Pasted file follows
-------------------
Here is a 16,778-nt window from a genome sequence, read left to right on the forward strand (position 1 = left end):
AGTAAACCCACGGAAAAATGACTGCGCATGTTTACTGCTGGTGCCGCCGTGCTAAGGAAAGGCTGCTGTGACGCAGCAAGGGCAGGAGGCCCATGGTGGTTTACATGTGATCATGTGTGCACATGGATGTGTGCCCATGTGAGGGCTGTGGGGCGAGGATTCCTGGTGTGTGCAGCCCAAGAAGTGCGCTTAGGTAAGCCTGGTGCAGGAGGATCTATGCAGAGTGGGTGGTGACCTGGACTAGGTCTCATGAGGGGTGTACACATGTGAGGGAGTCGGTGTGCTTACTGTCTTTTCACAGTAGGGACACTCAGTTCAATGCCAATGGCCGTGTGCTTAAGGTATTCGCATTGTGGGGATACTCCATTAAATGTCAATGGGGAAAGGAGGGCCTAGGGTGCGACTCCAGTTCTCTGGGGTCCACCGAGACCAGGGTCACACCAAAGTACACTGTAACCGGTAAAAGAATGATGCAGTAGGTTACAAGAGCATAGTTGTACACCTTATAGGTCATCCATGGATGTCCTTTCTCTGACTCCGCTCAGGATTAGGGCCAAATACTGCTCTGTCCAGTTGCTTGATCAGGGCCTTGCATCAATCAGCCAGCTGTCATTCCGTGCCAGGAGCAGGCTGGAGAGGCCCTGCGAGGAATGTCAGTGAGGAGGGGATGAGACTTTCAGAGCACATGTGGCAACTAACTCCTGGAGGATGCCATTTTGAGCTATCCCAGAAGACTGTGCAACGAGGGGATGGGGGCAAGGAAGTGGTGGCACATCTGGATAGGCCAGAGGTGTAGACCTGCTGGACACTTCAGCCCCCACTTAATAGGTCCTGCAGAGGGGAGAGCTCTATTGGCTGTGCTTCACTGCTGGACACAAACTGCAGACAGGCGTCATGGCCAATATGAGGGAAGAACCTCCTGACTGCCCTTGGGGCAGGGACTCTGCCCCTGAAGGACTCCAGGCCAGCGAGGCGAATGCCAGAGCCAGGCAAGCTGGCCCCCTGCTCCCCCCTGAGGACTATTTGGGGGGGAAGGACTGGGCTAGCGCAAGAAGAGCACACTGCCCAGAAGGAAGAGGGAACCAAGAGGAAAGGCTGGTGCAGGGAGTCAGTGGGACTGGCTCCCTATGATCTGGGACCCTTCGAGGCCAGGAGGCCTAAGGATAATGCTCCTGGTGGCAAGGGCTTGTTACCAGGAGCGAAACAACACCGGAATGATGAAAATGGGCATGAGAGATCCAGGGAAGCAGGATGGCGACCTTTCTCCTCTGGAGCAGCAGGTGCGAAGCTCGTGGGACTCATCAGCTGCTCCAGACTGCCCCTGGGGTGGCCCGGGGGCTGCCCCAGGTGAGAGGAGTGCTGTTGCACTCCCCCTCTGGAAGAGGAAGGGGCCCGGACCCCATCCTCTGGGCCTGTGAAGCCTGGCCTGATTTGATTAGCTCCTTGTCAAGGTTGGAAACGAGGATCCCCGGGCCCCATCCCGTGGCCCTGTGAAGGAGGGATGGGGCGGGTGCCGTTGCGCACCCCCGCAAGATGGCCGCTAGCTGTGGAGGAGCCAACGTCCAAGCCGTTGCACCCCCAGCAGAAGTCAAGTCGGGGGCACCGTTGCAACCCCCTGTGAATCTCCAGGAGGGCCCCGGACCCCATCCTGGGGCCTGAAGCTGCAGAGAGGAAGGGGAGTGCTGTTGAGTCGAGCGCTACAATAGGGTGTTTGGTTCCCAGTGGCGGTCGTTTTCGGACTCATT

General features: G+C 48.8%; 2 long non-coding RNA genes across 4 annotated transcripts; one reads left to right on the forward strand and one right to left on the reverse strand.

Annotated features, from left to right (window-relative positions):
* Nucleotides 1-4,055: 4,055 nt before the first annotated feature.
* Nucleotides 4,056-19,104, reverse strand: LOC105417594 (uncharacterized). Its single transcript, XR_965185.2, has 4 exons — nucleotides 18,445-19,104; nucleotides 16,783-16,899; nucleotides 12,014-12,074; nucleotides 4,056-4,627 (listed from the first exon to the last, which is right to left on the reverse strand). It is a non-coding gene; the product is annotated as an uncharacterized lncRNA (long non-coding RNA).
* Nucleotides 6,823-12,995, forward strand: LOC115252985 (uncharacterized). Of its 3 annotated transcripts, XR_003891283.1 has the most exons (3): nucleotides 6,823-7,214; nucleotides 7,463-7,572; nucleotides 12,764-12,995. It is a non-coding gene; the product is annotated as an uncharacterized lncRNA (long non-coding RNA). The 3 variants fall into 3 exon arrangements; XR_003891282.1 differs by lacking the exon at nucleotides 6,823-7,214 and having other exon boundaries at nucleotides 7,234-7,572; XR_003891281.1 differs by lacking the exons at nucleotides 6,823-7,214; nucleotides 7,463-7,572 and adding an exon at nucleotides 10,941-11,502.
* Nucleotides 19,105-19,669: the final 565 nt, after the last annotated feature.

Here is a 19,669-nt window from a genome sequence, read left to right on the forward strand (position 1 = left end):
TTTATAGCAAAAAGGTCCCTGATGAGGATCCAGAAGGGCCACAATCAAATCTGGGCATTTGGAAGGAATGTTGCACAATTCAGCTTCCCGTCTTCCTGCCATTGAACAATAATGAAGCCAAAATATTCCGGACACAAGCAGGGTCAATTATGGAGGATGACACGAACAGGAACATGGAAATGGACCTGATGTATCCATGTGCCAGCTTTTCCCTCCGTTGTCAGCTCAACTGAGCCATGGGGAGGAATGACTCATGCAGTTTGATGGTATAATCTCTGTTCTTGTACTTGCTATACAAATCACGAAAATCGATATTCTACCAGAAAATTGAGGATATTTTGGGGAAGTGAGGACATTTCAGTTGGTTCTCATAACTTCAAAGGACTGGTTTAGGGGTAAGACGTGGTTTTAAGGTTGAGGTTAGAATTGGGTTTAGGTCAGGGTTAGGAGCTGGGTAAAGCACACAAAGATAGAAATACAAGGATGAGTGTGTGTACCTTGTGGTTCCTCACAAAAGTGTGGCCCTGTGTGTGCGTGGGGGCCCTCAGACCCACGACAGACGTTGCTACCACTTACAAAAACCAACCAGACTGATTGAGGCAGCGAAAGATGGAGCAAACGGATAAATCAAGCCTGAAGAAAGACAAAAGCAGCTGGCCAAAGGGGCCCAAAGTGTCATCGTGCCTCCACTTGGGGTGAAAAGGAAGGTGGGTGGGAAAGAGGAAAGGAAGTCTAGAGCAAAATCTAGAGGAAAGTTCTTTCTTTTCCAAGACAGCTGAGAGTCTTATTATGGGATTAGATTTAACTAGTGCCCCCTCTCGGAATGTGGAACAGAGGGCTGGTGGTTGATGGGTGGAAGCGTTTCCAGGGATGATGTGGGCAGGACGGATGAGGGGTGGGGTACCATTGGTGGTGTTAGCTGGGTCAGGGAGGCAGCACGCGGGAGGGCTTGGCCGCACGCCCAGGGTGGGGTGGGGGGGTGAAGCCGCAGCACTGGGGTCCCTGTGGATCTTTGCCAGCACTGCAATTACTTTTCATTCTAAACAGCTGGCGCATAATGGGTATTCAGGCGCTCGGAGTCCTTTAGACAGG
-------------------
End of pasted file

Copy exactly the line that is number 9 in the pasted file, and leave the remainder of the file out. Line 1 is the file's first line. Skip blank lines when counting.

Here is a 19,669-nt window from a genome sequence, read left to right on the forward strand (position 1 = left end):